After the battle, when our noble duke was asked for orders, he reputedly wrote, ‘No quarter’, on the back of a playing card. You can easily imagine the airiness of the gesture as Billy took in a game of cribbage with a brandy and a cigar in hand. What followed was the cold-blooded murder of all the Scottish survivors, many who had left the field wounded and hidden in peasant huts. He remained in Scotland for three months, captured three thousand prisoners and executed just over a hundred of them. His actions were met with great acclaim in England where he was given a generous pension and a flower named after him to mark his success. This blossom is known as the Sweet William in England, but in Scotland is called the Stinking Billy.

Knowing these details, consider the raison d’être of Cumberland Lodge given these two hundred and fifty years later: ‘to encourage an interchange of thought between students, especially those from the University of London and from the Commonwealth…to encourage the investigation and discussion of the nature of Man and Society’. As I return to the unimportant events that transpired on my weekend stay, consider what role time and intention play in transforming the violent and domineering into the charitable and democratic.

In the interest of honesty, I must report that on our first night at the lodge, students, who perhaps should have known better, stole a bottle of wine from the kitchens seeing that the bar would be closed by 11pm and that there was a strict injunction against providing your own liquor. Word is that they were acting out of a drunken desire for adventure. One of them, a sweet tempered and once removed conspirator in the wine lift, was dispatched to procure a corkscrew from a youngish bartender who seemed to have the eye for her. Unfortunately, the fellow turned out to be less horny and more principled on matters of theft, which I admit threw me. He steadfastly refused to yield the corkscrew and insisted on knowing why she needed it. Feeling that the game was up, this young lady came running to her compatriots in a panic at the dire consequences of robbery on the Queen’s own grounds.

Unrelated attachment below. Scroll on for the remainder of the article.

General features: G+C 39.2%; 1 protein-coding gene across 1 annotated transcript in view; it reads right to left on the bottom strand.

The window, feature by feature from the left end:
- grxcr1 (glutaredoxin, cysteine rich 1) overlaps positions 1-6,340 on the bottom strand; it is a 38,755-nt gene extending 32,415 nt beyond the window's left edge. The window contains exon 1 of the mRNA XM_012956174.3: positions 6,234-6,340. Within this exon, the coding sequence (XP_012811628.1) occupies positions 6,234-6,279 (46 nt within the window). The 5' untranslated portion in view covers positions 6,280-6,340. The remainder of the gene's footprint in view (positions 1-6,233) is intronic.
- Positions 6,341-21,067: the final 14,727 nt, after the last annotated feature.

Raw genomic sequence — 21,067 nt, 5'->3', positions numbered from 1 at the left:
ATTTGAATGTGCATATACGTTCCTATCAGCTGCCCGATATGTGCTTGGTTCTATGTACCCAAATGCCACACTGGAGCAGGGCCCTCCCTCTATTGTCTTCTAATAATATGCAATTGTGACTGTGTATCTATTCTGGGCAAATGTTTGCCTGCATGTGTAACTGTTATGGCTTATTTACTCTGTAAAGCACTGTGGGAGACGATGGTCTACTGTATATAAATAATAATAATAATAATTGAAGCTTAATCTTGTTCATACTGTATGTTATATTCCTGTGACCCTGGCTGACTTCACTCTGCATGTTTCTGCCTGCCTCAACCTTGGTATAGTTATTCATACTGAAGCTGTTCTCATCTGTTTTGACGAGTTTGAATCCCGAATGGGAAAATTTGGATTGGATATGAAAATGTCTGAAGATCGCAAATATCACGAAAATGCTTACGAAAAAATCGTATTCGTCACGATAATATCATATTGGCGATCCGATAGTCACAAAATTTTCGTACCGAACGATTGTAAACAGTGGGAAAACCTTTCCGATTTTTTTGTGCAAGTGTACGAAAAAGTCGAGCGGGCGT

Now this created a dilemma for the guilty parties who will remain unnamed for the moment. While this young woman had been a cheerful member of the planning group, she had not, in a manner of speaking, put her fingers in the cookie jar. If anything, she had been assigned the less morally compromised task of procuring the corkscrew. Being English, and thus possibly clued into the dire punishments that attend petty thefts in the land of Queens and dungeons, she was bubbling over with fear and trepidation. But, as she assured us, chin awobble and in quivering tones, she would take this on the chin without giving up the guiltier parties.

This of course was received not so much with relief, but with the faint beginnings of panic as we sensed that her nerves did not seem strong enough to withstand steady interrogation. And from the look of things, what I suspect was the faint memory of Butcher Bill in his former home, it was clear that the interrogation would prove to be brutal in the extreme.

I tried assuring her that it was an insignificant prank that would amount to nothing, not believing myself as I considered her tear-swollen features. I attempted summoning what I imagined was a rousing speech, deriding the bartender and suggesting that he would not, and indeed could not, take the matter any further on account of its pettiness and the lack of fingerprint proof. After all, I concluded, they did not even know a bottle had been stolen yet.